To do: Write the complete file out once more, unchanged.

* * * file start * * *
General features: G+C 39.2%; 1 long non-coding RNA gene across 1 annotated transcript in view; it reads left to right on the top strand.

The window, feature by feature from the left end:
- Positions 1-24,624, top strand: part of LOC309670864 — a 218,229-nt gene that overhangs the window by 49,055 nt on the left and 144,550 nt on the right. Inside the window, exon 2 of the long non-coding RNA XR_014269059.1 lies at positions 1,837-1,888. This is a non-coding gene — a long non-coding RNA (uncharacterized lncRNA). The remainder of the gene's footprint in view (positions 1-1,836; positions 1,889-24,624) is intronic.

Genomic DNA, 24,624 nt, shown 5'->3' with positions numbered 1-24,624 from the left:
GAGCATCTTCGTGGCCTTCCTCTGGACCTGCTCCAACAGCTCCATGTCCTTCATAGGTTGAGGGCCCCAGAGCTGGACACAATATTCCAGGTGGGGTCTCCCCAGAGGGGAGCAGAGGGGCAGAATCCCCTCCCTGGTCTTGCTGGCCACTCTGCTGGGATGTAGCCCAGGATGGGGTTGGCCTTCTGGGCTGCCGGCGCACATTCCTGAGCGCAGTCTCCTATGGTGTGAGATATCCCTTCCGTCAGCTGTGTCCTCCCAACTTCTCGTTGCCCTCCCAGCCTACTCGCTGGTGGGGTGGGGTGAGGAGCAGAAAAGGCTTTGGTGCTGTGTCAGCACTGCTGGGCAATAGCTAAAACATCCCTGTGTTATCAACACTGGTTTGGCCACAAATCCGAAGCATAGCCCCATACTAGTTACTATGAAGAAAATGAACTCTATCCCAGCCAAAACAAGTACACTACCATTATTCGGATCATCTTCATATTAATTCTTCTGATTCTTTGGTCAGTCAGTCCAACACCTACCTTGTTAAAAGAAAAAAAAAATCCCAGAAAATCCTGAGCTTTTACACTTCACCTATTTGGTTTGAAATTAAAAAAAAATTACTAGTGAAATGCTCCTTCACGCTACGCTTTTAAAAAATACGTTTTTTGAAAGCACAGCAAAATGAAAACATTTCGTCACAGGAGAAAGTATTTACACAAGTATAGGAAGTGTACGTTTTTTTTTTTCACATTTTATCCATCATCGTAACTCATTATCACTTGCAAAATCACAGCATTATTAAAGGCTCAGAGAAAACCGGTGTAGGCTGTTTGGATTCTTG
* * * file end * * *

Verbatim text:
General features: G+C 39.2%; 1 long non-coding RNA gene across 1 annotated transcript in view; it reads left to right on the top strand.

The window, feature by feature from the left end:
- Positions 1-24,624, top strand: part of LOC309670864 — a 218,229-nt gene that overhangs the window by 49,055 nt on the left and 144,550 nt on the right. Inside the window, exon 2 of the long non-coding RNA XR_014269059.1 lies at positions 1,837-1,888. This is a non-coding gene — a long non-coding RNA (uncharacterized lncRNA). The remainder of the gene's footprint in view (positions 1-1,836; positions 1,889-24,624) is intronic.

Genomic DNA, 24,624 nt, shown 5'->3' with positions numbered 1-24,624 from the left:
GAGCATCTTCGTGGCCTTCCTCTGGACCTGCTCCAACAGCTCCATGTCCTTCATAGGTTGAGGGCCCCAGAGCTGGACACAATATTCCAGGTGGGGTCTCCCCAGAGGGGAGCAGAGGGGCAGAATCCCCTCCCTGGTCTTGCTGGCCACTCTGCTGGGATGTAGCCCAGGATGGGGTTGGCCTTCTGGGCTGCCGGCGCACATTCCTGAGCGCAGTCTCCTATGGTGTGAGATATCCCTTCCGTCAGCTGTGTCCTCCCAACTTCTCGTTGCCCTCCCAGCCTACTCGCTGGTGGGGTGGGGTGAGGAGCAGAAAAGGCTTTGGTGCTGTGTCAGCACTGCTGGGCAATAGCTAAAACATCCCTGTGTTATCAACACTGGTTTGGCCACAAATCCGAAGCATAGCCCCATACTAGTTACTATGAAGAAAATGAACTCTATCCCAGCCAAAACAAGTACACTACCATTATTCGGATCATCTTCATATTAATTCTTCTGATTCTTTGGTCAGTCAGTCCAACACCTACCTTGTTAAAAGAAAAAAAAAATCCCAGAAAATCCTGAGCTTTTACACTTCACCTATTTGGTTTGAAATTAAAAAAAAATTACTAGTGAAATGCTCCTTCACGCTACGCTTTTAAAAAATACGTTTTTTGAAAGCACAGCAAAATGAAAACATTTCGTCACAGGAGAAAGTATTTACACAAGTATAGGAAGTGTACGTTTTTTTTTTTCACATTTTATCCATCATCGTAACTCATTATCACTTGCAAAATCACAGCATTATTAAAGGCTCAGAGAAAACCGGTGTAGGCTGTTTGGATTCTTG